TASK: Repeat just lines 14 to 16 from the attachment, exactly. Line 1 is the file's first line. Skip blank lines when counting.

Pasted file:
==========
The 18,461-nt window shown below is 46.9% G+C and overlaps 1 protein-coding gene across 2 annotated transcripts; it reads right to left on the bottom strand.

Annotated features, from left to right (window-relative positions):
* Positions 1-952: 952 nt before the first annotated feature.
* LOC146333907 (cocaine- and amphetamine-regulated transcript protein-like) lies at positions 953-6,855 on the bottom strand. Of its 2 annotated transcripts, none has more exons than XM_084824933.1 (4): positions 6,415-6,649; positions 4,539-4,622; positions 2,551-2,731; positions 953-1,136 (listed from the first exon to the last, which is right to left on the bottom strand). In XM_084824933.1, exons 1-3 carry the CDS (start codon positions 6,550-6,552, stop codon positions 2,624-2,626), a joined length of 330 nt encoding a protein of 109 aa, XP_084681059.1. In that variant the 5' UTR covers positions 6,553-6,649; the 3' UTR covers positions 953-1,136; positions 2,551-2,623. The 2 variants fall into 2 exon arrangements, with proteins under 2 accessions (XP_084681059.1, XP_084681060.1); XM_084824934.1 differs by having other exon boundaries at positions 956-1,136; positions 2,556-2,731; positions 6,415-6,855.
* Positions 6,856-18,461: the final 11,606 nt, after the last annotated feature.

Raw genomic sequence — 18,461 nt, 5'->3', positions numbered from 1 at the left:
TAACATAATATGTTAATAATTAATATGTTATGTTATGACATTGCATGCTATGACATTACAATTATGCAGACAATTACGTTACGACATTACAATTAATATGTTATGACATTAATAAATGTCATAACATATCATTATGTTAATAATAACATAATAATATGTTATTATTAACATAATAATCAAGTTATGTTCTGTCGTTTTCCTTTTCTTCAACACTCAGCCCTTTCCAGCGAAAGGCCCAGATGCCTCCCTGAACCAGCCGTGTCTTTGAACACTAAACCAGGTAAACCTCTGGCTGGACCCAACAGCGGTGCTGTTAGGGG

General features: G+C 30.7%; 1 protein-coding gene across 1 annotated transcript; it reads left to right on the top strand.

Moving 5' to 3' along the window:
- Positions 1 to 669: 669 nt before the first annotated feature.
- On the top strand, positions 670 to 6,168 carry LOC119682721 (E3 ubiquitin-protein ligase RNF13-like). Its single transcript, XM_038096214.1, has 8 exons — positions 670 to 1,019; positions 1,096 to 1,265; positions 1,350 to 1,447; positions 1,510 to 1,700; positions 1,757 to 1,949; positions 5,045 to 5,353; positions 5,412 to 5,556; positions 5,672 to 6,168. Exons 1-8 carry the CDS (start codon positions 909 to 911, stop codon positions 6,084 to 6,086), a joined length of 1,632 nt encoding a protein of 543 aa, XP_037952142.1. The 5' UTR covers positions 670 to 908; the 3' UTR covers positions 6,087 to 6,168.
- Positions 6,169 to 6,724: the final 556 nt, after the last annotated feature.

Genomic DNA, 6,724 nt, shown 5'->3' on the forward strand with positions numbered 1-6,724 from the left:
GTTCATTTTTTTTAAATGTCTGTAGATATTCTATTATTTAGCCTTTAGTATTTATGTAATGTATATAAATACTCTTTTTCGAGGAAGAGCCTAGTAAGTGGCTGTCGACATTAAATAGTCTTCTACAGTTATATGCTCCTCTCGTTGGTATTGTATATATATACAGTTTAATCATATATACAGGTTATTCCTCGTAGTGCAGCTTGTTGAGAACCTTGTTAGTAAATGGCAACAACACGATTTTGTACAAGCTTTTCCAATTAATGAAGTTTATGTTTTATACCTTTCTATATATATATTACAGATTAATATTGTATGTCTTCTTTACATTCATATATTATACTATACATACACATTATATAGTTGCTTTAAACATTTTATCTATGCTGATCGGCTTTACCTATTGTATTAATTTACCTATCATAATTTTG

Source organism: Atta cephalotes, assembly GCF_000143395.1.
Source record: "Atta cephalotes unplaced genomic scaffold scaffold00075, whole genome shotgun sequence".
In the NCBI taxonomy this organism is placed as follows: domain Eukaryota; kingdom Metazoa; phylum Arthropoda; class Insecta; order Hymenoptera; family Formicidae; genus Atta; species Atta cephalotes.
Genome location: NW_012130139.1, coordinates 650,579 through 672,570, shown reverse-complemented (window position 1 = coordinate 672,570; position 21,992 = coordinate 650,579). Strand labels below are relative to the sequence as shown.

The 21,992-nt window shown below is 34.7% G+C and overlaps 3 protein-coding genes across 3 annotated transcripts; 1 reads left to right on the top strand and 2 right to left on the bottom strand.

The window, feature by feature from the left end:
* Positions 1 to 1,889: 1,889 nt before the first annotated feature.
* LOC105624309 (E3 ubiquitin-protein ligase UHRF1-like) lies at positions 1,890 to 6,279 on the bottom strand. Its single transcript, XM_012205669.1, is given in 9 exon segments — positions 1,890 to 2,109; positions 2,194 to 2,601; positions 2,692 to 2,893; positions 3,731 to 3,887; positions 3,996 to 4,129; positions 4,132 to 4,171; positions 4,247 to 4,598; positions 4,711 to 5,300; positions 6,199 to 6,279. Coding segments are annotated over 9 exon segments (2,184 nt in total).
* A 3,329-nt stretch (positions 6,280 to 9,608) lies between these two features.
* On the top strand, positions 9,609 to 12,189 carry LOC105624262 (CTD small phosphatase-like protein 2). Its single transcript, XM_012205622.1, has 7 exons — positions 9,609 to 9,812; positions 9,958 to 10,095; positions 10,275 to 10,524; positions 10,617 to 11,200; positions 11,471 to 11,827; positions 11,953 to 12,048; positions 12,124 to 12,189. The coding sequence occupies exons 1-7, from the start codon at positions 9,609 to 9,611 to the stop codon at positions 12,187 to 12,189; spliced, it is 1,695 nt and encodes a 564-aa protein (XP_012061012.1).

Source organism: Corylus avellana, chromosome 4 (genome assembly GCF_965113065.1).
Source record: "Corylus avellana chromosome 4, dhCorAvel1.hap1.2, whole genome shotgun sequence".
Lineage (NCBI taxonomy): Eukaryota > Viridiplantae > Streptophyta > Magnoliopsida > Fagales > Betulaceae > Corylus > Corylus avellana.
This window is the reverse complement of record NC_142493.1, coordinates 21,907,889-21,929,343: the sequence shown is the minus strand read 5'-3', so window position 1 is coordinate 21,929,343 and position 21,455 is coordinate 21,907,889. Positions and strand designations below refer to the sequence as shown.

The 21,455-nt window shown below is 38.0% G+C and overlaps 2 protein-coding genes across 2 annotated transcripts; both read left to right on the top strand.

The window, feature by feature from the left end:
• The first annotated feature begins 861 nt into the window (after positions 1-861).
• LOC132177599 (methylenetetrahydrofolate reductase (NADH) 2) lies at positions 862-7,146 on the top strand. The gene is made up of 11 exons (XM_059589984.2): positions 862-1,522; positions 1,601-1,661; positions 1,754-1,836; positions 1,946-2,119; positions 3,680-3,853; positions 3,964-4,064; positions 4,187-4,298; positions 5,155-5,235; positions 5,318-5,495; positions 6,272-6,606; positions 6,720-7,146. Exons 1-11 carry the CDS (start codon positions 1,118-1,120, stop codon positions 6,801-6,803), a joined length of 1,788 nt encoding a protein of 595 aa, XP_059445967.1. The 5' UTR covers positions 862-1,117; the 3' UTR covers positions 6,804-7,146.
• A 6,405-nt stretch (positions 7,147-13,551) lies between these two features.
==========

GTTCATTTTTTTTAAATGTCTGTAGATATTCTATTATTTAGCCTTTAGTATTTATGTAATGTATATAAATACTCTTTTTCGAGGAAGAGCCTAGTAAGTGGCTGTCGACATTAAATAGTCTTCTACAGTTATATGCTCCTCTCGTTGGTATTGTATATATATACAGTTTAATCATATATACAGGTTATTCCTCGTAGTGCAGCTTGTTGAGAACCTTGTTAGTAAATGGCAACAACACGATTTTGTACAAGCTTTTCCAATTAATGAAGTTTATGTTTTATACCTTTCTATATATATATTACAGATTAATATTGTATGTCTTCTTTACATTCATATATTATACTATACATACACATTATATAGTTGCTTTAAACATTTTATCTATGCTGATCGGCTTTACCTATTGTATTAATTTACCTATCATAATTTTG

Source organism: Atta cephalotes, assembly GCF_000143395.1.
Source record: "Atta cephalotes unplaced genomic scaffold scaffold00075, whole genome shotgun sequence".